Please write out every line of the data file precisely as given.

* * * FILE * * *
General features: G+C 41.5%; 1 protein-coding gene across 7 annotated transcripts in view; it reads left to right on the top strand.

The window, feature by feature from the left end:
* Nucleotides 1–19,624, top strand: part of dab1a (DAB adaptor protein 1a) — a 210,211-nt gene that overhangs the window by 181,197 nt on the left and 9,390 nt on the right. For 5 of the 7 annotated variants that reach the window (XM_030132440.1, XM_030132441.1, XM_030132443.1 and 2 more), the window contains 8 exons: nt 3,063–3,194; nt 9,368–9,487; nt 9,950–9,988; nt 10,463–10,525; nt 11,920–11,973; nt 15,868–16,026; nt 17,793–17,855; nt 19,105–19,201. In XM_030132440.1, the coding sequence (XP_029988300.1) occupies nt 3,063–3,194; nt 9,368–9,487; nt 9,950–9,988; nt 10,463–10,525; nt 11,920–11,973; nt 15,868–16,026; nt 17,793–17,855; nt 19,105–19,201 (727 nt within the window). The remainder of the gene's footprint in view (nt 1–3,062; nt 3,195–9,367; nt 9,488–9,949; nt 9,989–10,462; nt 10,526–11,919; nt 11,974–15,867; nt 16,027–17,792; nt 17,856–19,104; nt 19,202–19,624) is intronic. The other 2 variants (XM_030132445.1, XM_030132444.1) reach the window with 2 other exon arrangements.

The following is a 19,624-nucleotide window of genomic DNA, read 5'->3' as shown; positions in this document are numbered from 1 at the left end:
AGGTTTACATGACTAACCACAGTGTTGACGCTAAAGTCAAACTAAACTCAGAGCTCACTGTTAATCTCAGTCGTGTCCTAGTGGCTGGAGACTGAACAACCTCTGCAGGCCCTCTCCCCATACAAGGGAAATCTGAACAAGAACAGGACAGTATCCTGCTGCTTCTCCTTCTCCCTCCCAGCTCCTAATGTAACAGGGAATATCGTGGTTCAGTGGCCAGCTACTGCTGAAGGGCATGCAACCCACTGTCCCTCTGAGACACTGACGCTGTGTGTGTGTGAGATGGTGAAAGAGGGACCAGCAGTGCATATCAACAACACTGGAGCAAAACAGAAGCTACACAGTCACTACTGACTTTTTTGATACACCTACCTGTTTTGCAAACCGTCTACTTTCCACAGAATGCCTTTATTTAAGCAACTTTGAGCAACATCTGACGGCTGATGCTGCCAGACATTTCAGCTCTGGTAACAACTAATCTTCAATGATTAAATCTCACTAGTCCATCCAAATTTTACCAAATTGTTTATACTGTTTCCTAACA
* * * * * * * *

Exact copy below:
General features: G+C 41.5%; 1 protein-coding gene across 7 annotated transcripts in view; it reads left to right on the top strand.

The window, feature by feature from the left end:
* Nucleotides 1–19,624, top strand: part of dab1a (DAB adaptor protein 1a) — a 210,211-nt gene that overhangs the window by 181,197 nt on the left and 9,390 nt on the right. For 5 of the 7 annotated variants that reach the window (XM_030132440.1, XM_030132441.1, XM_030132443.1 and 2 more), the window contains 8 exons: nt 3,063–3,194; nt 9,368–9,487; nt 9,950–9,988; nt 10,463–10,525; nt 11,920–11,973; nt 15,868–16,026; nt 17,793–17,855; nt 19,105–19,201. In XM_030132440.1, the coding sequence (XP_029988300.1) occupies nt 3,063–3,194; nt 9,368–9,487; nt 9,950–9,988; nt 10,463–10,525; nt 11,920–11,973; nt 15,868–16,026; nt 17,793–17,855; nt 19,105–19,201 (727 nt within the window). The remainder of the gene's footprint in view (nt 1–3,062; nt 3,195–9,367; nt 9,488–9,949; nt 9,989–10,462; nt 10,526–11,919; nt 11,974–15,867; nt 16,027–17,792; nt 17,856–19,104; nt 19,202–19,624) is intronic. The other 2 variants (XM_030132445.1, XM_030132444.1) reach the window with 2 other exon arrangements.

The following is a 19,624-nucleotide window of genomic DNA, read 5'->3' as shown; positions in this document are numbered from 1 at the left end:
AGGTTTACATGACTAACCACAGTGTTGACGCTAAAGTCAAACTAAACTCAGAGCTCACTGTTAATCTCAGTCGTGTCCTAGTGGCTGGAGACTGAACAACCTCTGCAGGCCCTCTCCCCATACAAGGGAAATCTGAACAAGAACAGGACAGTATCCTGCTGCTTCTCCTTCTCCCTCCCAGCTCCTAATGTAACAGGGAATATCGTGGTTCAGTGGCCAGCTACTGCTGAAGGGCATGCAACCCACTGTCCCTCTGAGACACTGACGCTGTGTGTGTGTGAGATGGTGAAAGAGGGACCAGCAGTGCATATCAACAACACTGGAGCAAAACAGAAGCTACACAGTCACTACTGACTTTTTTGATACACCTACCTGTTTTGCAAACCGTCTACTTTCCACAGAATGCCTTTATTTAAGCAACTTTGAGCAACATCTGACGGCTGATGCTGCCAGACATTTCAGCTCTGGTAACAACTAATCTTCAATGATTAAATCTCACTAGTCCATCCAAATTTTACCAAATTGTTTATACTGTTTCCTAACA